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Innisfail, AB • Canada • 23 Years Old • Male
With the NHL and IOC (supposedly) close to an agreement to include the world's best players to play in Sochi on February, there will be much debate on who will be representing their respective countries on the world's biggest stage. In this series of blogs, I will tell you who I would have on my team if I was choosing and why. Just like most championship teams, I'll start from the goal and work my way out. I'll begin with the gracious hosts, Team Russia.


Starter: Sergei Bobrovsky, Columbus Blue Jackets (NHL)
This is a no-brainer. He was the best goalie in the best league last year, and no other Russian 'tender comes close. A big reason why Columbus even came close to a playoff spot last years is because of Bob. He's solid, young, and determined to make a splash on home soil. If Russia gets to the medal round, I have no doubt Bobrovsky will be a big reason why.

Back-Up: Semyon Varlamov, Colorado Avalanche (NHL)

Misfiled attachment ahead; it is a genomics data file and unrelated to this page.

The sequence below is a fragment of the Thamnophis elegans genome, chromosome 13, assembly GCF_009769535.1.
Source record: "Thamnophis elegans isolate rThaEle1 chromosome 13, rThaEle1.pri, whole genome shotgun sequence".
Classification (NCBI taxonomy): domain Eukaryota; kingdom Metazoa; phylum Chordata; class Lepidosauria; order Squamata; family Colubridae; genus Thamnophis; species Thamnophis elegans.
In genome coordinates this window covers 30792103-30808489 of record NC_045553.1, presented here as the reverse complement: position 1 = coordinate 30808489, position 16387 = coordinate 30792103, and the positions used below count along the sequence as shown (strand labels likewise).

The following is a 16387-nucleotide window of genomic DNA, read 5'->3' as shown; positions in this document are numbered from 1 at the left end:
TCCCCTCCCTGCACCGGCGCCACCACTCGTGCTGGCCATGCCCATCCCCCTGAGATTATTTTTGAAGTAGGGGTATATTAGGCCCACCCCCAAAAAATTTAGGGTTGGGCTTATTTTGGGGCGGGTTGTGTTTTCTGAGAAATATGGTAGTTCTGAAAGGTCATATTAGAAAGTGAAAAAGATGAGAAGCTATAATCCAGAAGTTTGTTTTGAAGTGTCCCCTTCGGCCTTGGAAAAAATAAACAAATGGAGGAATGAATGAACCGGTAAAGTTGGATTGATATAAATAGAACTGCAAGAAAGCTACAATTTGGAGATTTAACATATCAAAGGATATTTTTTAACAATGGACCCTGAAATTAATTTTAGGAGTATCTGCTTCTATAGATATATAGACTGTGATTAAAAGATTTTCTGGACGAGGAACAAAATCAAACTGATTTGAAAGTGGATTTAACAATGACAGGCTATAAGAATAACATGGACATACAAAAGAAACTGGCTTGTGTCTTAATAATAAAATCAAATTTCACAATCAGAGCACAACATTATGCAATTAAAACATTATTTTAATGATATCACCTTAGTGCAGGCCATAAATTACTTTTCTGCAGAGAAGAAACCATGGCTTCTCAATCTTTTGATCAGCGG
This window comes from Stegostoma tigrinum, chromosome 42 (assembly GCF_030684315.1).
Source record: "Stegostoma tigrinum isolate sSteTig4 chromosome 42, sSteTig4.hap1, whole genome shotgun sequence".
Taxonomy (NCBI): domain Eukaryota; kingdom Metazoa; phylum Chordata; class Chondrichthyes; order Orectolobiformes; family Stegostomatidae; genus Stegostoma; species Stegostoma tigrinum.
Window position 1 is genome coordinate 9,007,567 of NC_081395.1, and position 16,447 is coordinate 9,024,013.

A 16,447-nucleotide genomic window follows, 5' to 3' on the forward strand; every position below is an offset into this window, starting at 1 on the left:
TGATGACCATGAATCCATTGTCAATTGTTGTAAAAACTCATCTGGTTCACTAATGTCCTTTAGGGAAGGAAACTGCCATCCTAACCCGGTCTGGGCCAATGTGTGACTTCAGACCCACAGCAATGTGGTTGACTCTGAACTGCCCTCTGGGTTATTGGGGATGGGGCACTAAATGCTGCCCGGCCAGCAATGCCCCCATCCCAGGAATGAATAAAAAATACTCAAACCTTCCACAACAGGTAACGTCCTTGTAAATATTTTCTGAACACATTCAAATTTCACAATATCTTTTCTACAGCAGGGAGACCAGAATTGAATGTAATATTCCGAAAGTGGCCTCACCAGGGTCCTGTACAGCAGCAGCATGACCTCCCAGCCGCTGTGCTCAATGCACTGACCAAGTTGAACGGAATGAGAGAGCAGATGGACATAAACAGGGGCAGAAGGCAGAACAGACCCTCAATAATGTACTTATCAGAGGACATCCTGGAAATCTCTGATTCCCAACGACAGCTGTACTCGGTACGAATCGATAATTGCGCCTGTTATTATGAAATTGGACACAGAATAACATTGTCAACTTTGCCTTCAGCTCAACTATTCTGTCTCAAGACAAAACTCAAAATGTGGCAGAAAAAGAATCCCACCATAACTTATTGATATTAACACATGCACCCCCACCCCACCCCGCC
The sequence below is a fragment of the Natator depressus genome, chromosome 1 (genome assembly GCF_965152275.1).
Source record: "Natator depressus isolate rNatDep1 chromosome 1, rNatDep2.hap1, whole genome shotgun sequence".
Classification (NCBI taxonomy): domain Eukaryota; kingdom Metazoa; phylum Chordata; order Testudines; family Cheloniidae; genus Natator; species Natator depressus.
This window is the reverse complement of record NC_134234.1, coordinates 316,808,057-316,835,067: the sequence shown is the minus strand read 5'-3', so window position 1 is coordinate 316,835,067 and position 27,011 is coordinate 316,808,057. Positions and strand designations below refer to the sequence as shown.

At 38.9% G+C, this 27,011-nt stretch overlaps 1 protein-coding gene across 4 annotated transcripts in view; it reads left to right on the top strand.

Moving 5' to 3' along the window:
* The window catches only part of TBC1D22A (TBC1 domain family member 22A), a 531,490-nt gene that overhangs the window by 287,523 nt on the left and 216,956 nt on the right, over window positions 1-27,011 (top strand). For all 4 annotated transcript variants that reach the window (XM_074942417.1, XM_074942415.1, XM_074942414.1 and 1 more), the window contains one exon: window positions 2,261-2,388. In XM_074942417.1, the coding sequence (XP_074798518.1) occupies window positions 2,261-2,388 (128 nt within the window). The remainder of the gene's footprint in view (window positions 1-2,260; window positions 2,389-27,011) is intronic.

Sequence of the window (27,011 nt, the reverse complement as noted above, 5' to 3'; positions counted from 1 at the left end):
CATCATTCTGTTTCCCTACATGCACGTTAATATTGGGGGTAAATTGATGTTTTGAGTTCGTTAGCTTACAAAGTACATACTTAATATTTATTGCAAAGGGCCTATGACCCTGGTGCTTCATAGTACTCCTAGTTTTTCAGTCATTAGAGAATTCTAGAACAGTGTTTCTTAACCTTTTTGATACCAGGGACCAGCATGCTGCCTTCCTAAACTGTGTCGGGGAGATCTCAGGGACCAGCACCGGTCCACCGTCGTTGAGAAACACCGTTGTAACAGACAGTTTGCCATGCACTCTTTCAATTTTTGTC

Ok, yes, I realize he didn't have a great year last year. But his defense was abysmal, and he battled through it. I've been a Varly fan since his Capitals days, and I have faith that under Patrick Roy, his game will improve. Add to that the lack of quality Russian goalies right now, and Varlamov is a lock for the back-up job in my book.

Third-Stringer: Andrey Makarov, Saskatoom Blades (WHL)
Before someone jumps down my throat for not having Bryzgalov in this spot, let me explain my logic here. The guy in this spot is highly unlikely to play any games. With Ilya being the train wreck he has been the last two years, and given his age, I see no benefit of having him on this roster. I wanted to have a young guy who would really benefit from the experience of the Olympics without the pressre or responsibiity of actually playing. Get used to this logic, because you will likely see it again in my upcoming blogs. I narrowed the the competitors for this spot to Makarov, his World Junior teammate Andrei Vasilevsky, or Anton Khudobin, and I personally really liked what I saw from Makarov.